The New Zealand dollar slipped from a four-month high as traders mulled a later start to Federal Reserve tapering of monetary stimulus and as the greenback clawed back some ground following better economic data.

The kiwi rose as high as 84.35 US cents overnight, and was trading at 83.74 cents at 8am in Wellington, from 83.88 cents at the 5pm market close on Thursday. The trade-weighted index edged up to 77.97 from 77.86.

The greenback recovered some ground following a slump after the Federal Reserve unexpectedly chose to keep its $US85 billion ($NZ101.58 billion) a month stimulus programme unchanged this month as it awaits more data showing a revival in the world's largest economy.

Better than expected US data on jobless claims, home sales and Philadelphia business activity helped arrest the greenback's decline.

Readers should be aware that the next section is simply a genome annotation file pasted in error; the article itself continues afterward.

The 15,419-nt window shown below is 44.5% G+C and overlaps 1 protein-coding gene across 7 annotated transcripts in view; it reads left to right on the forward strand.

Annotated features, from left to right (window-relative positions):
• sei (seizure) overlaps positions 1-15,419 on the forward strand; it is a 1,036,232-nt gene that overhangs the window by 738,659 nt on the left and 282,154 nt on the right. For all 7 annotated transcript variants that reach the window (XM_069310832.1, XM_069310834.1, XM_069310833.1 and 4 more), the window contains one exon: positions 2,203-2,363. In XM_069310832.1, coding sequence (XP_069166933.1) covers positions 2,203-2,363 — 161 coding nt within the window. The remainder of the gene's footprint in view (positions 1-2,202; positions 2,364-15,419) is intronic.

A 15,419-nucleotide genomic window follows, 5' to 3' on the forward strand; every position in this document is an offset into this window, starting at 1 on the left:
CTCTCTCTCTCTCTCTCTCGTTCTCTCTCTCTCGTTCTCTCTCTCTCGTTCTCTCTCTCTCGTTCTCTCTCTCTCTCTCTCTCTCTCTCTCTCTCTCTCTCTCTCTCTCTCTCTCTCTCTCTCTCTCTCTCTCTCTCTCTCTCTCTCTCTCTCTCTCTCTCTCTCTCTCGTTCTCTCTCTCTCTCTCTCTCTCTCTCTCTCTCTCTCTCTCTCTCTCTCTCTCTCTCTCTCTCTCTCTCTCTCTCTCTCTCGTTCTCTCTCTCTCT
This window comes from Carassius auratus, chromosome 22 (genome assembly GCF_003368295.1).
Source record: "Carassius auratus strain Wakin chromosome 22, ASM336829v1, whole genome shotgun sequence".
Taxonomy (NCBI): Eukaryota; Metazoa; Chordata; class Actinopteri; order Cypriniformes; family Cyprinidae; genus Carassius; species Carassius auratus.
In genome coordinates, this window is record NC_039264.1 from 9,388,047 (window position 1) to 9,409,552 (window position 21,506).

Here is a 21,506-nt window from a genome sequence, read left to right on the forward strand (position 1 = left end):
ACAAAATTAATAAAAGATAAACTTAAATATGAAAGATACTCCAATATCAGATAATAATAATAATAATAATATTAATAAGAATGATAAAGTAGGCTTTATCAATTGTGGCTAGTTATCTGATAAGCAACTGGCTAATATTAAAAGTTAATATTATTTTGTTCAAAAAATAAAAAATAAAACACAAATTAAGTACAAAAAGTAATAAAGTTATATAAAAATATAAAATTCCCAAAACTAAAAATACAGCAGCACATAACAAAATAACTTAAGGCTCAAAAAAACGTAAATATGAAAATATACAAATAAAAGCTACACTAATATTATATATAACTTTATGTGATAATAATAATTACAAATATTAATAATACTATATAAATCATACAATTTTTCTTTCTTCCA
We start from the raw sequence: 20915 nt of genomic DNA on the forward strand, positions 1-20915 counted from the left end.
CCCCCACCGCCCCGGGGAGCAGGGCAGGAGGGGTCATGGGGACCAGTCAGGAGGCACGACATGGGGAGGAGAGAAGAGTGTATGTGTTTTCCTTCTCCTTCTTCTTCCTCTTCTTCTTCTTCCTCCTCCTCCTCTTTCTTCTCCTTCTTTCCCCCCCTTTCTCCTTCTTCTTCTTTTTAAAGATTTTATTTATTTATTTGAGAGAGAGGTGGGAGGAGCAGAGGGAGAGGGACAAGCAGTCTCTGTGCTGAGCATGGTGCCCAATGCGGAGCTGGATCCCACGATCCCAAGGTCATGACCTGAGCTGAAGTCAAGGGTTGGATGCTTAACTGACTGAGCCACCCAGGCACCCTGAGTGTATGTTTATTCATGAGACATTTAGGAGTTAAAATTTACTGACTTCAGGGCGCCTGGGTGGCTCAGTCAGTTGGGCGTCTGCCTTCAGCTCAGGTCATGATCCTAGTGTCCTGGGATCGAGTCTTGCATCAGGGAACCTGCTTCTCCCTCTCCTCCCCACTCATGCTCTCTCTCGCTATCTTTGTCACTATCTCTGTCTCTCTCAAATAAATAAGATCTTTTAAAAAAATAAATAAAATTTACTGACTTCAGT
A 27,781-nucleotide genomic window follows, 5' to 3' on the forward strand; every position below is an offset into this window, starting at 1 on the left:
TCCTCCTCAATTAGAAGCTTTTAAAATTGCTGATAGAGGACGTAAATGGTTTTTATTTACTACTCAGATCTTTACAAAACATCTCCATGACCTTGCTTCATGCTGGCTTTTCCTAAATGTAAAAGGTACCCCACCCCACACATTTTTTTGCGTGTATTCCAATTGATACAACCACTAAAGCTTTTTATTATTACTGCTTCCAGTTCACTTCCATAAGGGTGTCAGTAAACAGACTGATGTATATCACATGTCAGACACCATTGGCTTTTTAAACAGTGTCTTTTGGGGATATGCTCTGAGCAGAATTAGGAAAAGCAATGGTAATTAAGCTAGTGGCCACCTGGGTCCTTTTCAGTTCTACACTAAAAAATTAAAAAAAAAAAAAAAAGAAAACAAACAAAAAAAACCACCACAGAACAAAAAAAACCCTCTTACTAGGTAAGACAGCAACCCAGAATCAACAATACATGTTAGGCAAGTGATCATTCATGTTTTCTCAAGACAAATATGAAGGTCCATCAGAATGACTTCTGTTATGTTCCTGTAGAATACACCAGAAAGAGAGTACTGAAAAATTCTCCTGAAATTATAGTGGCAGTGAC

"Markets spent most of the night in a kind of stunned silence as investors continue to assess the implications of yesterday's decision," Mike Jones, currency strategist at Bank of New Zealand, said in a note. "A smattering of upbeat US data did throw the US dollar something of a lifeline."

Following the Fed's decision, BNZ has revised higher its forecast for the New Zealand dollar and now expects it to end the year at 83.50 US cents, with the TWI at 79.

In New Zealand reports are due for August job advertisements, net migration and credit card spending.

The New Zealand dollar jumped to a four-month high of 83.67 yen early on Friday morning as investors favoured higher-yielding assets over so-called safe havens like the yen. The kiwi was trading at 83.27 yen at 8am in Wellington from 82.50 yen at the 5pm market close on Thursday.

The local currency rose to a one-month high of 88.72 Australian cents, and was trading at 88.71 cents at 8am in Wellington from 88.41 cents at the 5pm market close.

The kiwi was little changed at 61.92 euro cents from 61.99 cents and rose to 52.24 British pence from 52.02 pence.